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Breakout session on the topic of “Missing and Murdered Men & Women, We All Matter”.
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Topic “Uniting Humanity Harmoniously”. Conversation included the importance that we all live here on this one earth and must utilize and work together as one. One man also mentioned that he often felt excluded from important conversations due to targeted race demographics, he suggested the usage of calling on all of humanity rather than certain racial groups.
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Photo speaks for itself.
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The beginning of the march to the Canadian Museum of Human Rights.
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The event concluded at the Canadian Museum of Human Rights with a leader of each breakout group reporting on some important points made in relation to their topic.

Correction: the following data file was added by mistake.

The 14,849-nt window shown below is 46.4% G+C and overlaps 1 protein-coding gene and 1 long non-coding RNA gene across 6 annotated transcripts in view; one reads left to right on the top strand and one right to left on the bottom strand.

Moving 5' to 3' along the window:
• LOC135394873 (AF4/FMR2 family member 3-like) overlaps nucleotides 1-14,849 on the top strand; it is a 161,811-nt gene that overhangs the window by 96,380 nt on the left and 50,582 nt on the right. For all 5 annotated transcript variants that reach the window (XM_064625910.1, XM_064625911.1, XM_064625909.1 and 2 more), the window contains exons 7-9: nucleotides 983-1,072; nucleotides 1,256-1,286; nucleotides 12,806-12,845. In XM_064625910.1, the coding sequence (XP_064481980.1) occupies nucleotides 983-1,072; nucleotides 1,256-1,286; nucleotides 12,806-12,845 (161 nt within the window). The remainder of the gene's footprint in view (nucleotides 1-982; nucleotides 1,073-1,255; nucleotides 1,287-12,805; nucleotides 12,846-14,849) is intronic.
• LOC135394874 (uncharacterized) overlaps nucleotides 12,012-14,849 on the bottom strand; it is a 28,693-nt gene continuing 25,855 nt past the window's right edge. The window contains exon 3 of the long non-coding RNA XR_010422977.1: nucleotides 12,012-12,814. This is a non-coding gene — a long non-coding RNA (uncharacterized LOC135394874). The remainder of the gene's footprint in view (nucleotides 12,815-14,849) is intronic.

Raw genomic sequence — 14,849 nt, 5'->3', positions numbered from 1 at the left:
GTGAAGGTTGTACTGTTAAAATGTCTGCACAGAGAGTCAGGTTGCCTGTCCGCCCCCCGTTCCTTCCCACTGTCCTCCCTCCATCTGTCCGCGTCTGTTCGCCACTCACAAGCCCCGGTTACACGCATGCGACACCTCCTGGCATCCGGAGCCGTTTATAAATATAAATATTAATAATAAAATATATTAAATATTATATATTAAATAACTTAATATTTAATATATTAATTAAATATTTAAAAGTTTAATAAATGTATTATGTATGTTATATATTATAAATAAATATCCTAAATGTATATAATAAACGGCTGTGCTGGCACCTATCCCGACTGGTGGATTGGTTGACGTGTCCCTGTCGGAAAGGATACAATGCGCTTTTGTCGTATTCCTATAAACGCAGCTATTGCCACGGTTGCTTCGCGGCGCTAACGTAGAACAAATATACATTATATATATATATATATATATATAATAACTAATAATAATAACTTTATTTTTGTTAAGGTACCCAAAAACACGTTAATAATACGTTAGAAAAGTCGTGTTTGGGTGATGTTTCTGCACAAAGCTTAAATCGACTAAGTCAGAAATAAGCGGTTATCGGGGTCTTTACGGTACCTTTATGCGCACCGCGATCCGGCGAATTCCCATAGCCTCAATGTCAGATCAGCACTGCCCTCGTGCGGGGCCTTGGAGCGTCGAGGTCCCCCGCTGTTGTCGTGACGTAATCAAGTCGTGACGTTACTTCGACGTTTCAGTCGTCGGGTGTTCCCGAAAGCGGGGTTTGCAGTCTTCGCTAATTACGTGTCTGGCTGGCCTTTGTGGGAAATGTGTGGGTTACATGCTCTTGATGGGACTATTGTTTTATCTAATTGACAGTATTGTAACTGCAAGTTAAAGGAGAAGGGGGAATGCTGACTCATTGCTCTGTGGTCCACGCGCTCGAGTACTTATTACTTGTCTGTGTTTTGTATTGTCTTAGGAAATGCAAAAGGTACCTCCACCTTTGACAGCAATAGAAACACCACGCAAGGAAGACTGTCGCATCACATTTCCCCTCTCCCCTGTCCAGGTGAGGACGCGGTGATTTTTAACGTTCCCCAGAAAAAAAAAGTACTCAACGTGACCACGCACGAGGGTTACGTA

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Hoop Dance Portraits

During the spring of 2015 I had the privilege and wonderful opportunity to visit the Avenue Photography Studio in the east side of Winnipeg, Manitoba owned by the creative founder, Robert Dearden. We had the chance to collaborate together in order to capture some shots of dance and “indigenized” portraits. I was very grateful for the opportunity and impressed with the final copies.